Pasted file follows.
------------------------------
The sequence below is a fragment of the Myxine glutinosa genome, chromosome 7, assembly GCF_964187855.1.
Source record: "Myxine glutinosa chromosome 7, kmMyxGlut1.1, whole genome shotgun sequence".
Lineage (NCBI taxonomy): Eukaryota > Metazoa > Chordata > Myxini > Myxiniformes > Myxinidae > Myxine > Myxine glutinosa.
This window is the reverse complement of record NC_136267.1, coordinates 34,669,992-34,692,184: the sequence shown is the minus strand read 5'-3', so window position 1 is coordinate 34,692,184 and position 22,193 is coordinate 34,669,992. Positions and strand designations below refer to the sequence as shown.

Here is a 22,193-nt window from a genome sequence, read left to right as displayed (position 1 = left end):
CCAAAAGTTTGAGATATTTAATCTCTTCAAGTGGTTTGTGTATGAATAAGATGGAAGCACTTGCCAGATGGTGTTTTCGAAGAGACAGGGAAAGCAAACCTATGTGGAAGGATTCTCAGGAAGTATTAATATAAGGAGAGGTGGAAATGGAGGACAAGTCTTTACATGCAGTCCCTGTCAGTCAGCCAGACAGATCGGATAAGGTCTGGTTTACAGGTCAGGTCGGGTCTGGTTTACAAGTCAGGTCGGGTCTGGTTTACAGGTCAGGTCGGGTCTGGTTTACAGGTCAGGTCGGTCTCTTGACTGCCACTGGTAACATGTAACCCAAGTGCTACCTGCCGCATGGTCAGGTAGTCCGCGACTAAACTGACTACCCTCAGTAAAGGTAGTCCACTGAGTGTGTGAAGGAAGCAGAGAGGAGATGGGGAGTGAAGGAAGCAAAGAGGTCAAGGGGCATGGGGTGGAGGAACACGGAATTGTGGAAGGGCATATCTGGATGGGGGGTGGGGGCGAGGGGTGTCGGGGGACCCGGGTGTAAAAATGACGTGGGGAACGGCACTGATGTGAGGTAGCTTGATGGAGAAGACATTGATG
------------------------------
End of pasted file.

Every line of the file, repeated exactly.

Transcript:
The sequence below is a fragment of the Myxine glutinosa genome, chromosome 7, assembly GCF_964187855.1.
Source record: "Myxine glutinosa chromosome 7, kmMyxGlut1.1, whole genome shotgun sequence".
Lineage (NCBI taxonomy): Eukaryota > Metazoa > Chordata > Myxini > Myxiniformes > Myxinidae > Myxine > Myxine glutinosa.
This window is the reverse complement of record NC_136267.1, coordinates 34,669,992-34,692,184: the sequence shown is the minus strand read 5'-3', so window position 1 is coordinate 34,692,184 and position 22,193 is coordinate 34,669,992. Positions and strand designations below refer to the sequence as shown.

Here is a 22,193-nt window from a genome sequence, read left to right as displayed (position 1 = left end):
CCAAAAGTTTGAGATATTTAATCTCTTCAAGTGGTTTGTGTATGAATAAGATGGAAGCACTTGCCAGATGGTGTTTTCGAAGAGACAGGGAAAGCAAACCTATGTGGAAGGATTCTCAGGAAGTATTAATATAAGGAGAGGTGGAAATGGAGGACAAGTCTTTACATGCAGTCCCTGTCAGTCAGCCAGACAGATCGGATAAGGTCTGGTTTACAGGTCAGGTCGGGTCTGGTTTACAAGTCAGGTCGGGTCTGGTTTACAGGTCAGGTCGGGTCTGGTTTACAGGTCAGGTCGGTCTCTTGACTGCCACTGGTAACATGTAACCCAAGTGCTACCTGCCGCATGGTCAGGTAGTCCGCGACTAAACTGACTACCCTCAGTAAAGGTAGTCCACTGAGTGTGTGAAGGAAGCAGAGAGGAGATGGGGAGTGAAGGAAGCAAAGAGGTCAAGGGGCATGGGGTGGAGGAACACGGAATTGTGGAAGGGCATATCTGGATGGGGGGTGGGGGCGAGGGGTGTCGGGGGACCCGGGTGTAAAAATGACGTGGGGAACGGCACTGATGTGAGGTAGCTTGATGGAGAAGACATTGATG